• model, model, model (ie. forgiveness, thoughtfulness, mercy, kind responses, etc. will be mimicked by these young children)
  • be cautious of shaming children into “right” choices
  • celebrate great choices

Lord, help me guide them well.





Questions: Stimulating Wonder

17 11 2015

Wisdom begins in wonder.

-Socrates

What do you think about this?

-Jesus (Matthew 21:28)

 

A good, well-timed, thoughtful question can turn drab into fab! Here are some qualities of a great, relationship-building question. Open-ended not closed allows for more than one word answers. After asking, allow silence to process. Follow it up with, “Tell me more about…” Listen for understanding without interrupting. What compelling question will you ask a child this week?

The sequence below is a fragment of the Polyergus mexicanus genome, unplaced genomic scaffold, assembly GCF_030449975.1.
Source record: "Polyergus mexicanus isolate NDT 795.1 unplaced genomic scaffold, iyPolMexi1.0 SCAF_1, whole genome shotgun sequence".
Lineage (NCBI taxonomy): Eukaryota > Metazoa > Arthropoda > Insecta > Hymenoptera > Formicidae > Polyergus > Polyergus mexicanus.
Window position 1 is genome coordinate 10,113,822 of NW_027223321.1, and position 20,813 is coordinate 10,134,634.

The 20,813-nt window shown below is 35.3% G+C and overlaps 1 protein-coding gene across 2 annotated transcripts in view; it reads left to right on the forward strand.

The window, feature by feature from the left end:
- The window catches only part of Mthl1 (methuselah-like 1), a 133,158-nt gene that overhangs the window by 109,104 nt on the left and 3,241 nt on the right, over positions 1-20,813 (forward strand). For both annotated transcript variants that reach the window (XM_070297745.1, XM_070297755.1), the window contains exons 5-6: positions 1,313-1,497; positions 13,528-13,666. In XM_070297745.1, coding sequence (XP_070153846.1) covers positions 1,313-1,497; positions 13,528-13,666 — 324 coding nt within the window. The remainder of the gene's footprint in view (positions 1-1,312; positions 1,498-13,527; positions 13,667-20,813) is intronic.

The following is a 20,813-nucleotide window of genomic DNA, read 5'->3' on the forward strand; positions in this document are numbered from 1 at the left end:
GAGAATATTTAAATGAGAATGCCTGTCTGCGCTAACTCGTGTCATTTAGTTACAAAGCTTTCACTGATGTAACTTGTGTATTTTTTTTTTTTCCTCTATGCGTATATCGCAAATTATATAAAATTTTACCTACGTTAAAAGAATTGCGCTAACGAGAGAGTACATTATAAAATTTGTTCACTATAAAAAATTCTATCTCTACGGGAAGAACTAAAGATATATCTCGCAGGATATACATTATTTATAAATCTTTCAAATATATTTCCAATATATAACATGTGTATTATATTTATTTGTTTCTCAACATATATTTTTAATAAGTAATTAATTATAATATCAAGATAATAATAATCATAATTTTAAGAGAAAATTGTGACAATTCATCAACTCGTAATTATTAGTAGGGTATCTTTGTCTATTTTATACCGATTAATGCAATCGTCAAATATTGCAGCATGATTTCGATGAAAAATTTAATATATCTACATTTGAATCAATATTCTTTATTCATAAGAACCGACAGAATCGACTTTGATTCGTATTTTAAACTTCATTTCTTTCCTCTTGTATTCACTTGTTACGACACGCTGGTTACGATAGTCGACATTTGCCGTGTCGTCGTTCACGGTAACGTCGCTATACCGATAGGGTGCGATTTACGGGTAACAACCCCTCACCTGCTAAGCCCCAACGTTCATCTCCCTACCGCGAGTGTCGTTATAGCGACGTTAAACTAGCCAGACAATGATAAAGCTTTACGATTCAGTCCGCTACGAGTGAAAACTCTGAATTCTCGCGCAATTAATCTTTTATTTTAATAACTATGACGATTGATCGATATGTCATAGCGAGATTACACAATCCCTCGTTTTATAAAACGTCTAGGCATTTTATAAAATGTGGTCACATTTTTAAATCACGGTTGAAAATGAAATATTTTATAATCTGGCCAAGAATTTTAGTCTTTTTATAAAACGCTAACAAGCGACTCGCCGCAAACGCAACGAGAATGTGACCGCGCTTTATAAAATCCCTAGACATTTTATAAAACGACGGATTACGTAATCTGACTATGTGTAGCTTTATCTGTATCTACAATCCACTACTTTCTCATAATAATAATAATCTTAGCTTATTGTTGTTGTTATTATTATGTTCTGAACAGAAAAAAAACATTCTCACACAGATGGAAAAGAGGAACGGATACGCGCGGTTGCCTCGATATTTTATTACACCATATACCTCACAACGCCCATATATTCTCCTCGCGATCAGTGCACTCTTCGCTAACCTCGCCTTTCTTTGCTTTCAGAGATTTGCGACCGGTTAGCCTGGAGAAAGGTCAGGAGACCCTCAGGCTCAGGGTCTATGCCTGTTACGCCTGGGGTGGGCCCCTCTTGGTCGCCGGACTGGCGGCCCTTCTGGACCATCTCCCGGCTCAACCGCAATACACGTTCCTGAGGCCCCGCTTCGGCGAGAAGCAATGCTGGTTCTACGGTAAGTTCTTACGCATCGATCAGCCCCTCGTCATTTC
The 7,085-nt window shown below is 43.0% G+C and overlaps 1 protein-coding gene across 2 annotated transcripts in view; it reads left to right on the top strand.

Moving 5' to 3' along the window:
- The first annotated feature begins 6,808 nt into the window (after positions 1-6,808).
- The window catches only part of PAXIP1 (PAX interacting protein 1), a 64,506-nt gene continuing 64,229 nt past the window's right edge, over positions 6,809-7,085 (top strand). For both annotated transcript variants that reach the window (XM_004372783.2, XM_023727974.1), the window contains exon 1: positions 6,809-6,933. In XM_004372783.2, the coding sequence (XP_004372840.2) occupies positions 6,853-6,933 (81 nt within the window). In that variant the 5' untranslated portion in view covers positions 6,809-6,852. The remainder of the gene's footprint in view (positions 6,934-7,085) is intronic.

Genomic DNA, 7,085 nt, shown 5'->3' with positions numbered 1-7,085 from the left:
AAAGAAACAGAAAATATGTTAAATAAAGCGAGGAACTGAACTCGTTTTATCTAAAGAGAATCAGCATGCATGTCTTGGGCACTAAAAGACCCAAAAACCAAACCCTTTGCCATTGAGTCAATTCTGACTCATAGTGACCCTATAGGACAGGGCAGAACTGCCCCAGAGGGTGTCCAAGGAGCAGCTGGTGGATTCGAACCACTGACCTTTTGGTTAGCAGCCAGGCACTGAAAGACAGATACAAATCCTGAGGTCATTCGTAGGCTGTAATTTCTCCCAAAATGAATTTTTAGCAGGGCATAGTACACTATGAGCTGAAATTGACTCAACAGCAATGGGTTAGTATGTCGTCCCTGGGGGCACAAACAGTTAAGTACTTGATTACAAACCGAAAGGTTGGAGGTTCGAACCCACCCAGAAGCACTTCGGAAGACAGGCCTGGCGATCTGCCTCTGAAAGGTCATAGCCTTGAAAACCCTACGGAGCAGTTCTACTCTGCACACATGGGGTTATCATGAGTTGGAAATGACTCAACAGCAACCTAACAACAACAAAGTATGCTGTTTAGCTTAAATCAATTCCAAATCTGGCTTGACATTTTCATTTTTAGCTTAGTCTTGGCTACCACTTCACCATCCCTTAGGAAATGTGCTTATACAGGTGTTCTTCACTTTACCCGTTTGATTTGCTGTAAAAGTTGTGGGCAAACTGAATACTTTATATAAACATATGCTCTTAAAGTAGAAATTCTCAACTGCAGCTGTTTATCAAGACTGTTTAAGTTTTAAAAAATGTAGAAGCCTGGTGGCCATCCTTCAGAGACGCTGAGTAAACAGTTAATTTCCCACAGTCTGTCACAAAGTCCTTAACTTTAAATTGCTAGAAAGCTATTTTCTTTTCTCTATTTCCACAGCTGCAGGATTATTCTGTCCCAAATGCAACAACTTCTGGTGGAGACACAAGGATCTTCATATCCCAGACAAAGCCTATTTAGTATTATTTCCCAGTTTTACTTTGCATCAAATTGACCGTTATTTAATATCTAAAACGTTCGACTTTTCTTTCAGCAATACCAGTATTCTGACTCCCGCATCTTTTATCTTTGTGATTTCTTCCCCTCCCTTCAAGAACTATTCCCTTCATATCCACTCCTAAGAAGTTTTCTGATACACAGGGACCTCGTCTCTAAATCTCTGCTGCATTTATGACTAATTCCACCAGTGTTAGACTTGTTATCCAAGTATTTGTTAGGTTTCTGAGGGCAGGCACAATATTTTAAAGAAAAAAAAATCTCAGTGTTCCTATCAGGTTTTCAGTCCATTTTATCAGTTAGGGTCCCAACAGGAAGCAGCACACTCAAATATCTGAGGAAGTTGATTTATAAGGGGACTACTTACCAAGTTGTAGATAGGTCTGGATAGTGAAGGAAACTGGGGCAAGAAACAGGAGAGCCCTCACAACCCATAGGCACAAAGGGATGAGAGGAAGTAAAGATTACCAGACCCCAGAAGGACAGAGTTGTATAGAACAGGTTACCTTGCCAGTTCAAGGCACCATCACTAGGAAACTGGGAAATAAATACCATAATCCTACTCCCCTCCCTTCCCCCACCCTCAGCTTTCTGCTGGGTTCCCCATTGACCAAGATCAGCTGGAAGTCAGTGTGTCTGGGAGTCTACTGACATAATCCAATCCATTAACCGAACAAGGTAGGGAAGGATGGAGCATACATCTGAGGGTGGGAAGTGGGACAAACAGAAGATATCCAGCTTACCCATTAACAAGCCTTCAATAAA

Starter examples:

  • What if…
  • Rate from 1-10 (why?)…
  • Tell me…
  • Why do you think…
  • How would you feel when…
  • Can you help me understand…
  • What did you learn from…

Lord, you asked questions that moved people to wonder about God. Help me to be like you.





Boundaries

24 02 2015

My post last week on love is an important foundation to provide for children who make many messes. A loving relationship is crucial for any rules or boundaries put in place. Enforcing rules outside the context of deep caring can lead to deep resentment.  But rules, nonetheless, matter and are important to understanding how to best live according to God’s design.





Help! My Child is Making Bad Choices!

6 04 2011

As parents, we want to pass on good values to our children. We want them to grow up making right choices. We’d love to see them develop great character, excel in school, have long-lasting friendships and live with wisdom. As complex and pressure-packed as these goals may feel, accomplishing them doesn’t have to be overwhelming.